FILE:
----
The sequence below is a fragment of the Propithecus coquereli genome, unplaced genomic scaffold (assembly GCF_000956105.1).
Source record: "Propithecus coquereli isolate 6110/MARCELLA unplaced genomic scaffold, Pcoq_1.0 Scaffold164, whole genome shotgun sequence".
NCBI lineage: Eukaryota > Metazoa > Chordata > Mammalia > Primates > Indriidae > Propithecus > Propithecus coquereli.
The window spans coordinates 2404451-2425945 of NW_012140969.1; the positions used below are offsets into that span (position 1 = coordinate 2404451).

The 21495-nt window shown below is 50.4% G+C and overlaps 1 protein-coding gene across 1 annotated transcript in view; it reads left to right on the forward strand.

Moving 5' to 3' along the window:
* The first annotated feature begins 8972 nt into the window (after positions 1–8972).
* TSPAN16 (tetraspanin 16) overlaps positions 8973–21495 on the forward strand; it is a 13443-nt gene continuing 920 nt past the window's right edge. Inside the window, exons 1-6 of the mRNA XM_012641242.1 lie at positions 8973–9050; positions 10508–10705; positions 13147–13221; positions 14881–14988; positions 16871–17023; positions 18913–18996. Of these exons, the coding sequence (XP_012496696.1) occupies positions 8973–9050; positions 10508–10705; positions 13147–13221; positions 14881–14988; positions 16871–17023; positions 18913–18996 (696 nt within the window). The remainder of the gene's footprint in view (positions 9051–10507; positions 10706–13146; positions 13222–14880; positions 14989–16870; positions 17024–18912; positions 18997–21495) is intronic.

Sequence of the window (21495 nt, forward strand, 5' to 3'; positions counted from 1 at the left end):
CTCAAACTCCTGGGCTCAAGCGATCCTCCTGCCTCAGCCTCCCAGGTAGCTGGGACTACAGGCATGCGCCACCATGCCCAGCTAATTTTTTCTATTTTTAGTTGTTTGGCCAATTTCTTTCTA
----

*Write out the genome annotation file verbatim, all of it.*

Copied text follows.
The sequence below is a fragment of the Propithecus coquereli genome, unplaced genomic scaffold (assembly GCF_000956105.1).
Source record: "Propithecus coquereli isolate 6110/MARCELLA unplaced genomic scaffold, Pcoq_1.0 Scaffold164, whole genome shotgun sequence".
NCBI lineage: Eukaryota > Metazoa > Chordata > Mammalia > Primates > Indriidae > Propithecus > Propithecus coquereli.
The window spans coordinates 2404451-2425945 of NW_012140969.1; the positions used below are offsets into that span (position 1 = coordinate 2404451).

The 21495-nt window shown below is 50.4% G+C and overlaps 1 protein-coding gene across 1 annotated transcript in view; it reads left to right on the forward strand.

Moving 5' to 3' along the window:
* The first annotated feature begins 8972 nt into the window (after positions 1–8972).
* TSPAN16 (tetraspanin 16) overlaps positions 8973–21495 on the forward strand; it is a 13443-nt gene continuing 920 nt past the window's right edge. Inside the window, exons 1-6 of the mRNA XM_012641242.1 lie at positions 8973–9050; positions 10508–10705; positions 13147–13221; positions 14881–14988; positions 16871–17023; positions 18913–18996. Of these exons, the coding sequence (XP_012496696.1) occupies positions 8973–9050; positions 10508–10705; positions 13147–13221; positions 14881–14988; positions 16871–17023; positions 18913–18996 (696 nt within the window). The remainder of the gene's footprint in view (positions 9051–10507; positions 10706–13146; positions 13222–14880; positions 14989–16870; positions 17024–18912; positions 18997–21495) is intronic.

Sequence of the window (21495 nt, forward strand, 5' to 3'; positions counted from 1 at the left end):
CTCAAACTCCTGGGCTCAAGCGATCCTCCTGCCTCAGCCTCCCAGGTAGCTGGGACTACAGGCATGCGCCACCATGCCCAGCTAATTTTTTCTATTTTTAGTTGTTTGGCCAATTTCTTTCTA